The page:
No More Cussing

February 23, 2023

By Rev. David Mansfield, Retired Disciples of Christ Pastor

Since retiring, I find I want to do a lot more cussing. I know; pastors are not supposed to curse, but hear me out, please. You see, my arthritic hands don’t work as they used to. I can’t open those snack bags anymore, and even those zip-lock ones cause me grief. I lose my grip on slippery bags, and the contents fall to the floor, requiring clean up. Bottles and jars are sealed tighter than they used to be, it seems to me, so that opening a simple bottle of water can be a chore. All these things I used to do without a thought, but now they are a source of frustration; thus, the choice words come flying out.

A few months ago, I was with a small group of pastors who I meet with for meditation and prayer once a month. When I was asked what I wanted prayer for, I said, “Pray that I stop cursing.” They looked at me with stunned silence, mouths hanging open. One person broke the silence: “Pastor Dave, I can’t imagine you ever cursing.”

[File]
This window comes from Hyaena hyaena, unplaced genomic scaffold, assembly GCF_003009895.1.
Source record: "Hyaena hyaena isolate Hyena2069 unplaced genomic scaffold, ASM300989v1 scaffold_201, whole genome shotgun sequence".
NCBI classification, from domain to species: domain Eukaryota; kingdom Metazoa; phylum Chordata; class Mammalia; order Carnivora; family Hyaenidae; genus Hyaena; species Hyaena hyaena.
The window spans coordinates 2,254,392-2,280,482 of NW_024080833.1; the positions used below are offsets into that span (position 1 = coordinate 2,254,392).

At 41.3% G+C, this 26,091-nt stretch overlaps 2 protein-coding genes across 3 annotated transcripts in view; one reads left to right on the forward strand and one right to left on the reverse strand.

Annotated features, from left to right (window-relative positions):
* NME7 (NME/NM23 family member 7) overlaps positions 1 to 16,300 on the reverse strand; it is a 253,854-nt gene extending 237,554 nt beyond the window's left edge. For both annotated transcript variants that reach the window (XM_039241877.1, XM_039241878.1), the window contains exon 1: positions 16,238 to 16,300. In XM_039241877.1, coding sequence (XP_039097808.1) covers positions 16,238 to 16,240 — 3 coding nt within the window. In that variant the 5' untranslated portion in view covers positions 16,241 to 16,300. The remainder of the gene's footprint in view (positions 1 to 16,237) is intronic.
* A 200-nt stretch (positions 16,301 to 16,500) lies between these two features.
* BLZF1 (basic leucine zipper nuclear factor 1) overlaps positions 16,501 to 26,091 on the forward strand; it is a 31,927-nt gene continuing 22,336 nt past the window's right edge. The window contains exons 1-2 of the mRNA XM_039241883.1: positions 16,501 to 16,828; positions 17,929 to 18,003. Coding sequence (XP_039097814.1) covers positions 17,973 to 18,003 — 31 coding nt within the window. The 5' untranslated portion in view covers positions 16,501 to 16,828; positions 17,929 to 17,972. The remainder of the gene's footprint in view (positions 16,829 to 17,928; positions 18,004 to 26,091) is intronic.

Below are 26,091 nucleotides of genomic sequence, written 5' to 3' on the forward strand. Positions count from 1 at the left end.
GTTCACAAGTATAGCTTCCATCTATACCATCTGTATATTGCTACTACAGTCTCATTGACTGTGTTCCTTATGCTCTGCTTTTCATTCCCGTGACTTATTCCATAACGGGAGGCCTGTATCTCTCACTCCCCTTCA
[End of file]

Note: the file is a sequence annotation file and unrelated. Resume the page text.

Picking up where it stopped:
I replied, “Well, I do” and explained my story. So they laid hands on me, and each prayed for me, some giggling under their breath in unbelief.

I am happy to report that those prayers were answered sometime later as I was gifted with insight into the spiritual fruit of gentleness. The nine fruits of the Spirit are “love, joy, peace, forbearance, kindness, goodness, faithfulness, gentleness and self-control” (NIV). They are listed in Galatians 5:22-23. Love, joy, and peace are the ones that get top billing, but gentleness seems to get lost. Gentleness is a Christ-like quality. In Matthew 11:29, we read: “Take my yoke upon you and learn from me, for I am gentle and humble in heart, and you will find rest for your souls.” Gentleness is an attitude and an action. It is shown in how you love and care for others and how you act and speak. There is strong connection between gentleness and words. We read in Proverbs 15:1, “A gentle answer turns away wrath, but a harsh word stirs up anger.” We all know the power of gentle words at the right time that can be life giving. Gentleness is revealed in daily life by an understanding smile, a comforting touch, the delicate use of compassionate words, a gentle feeling, and a gentle approach to self and others.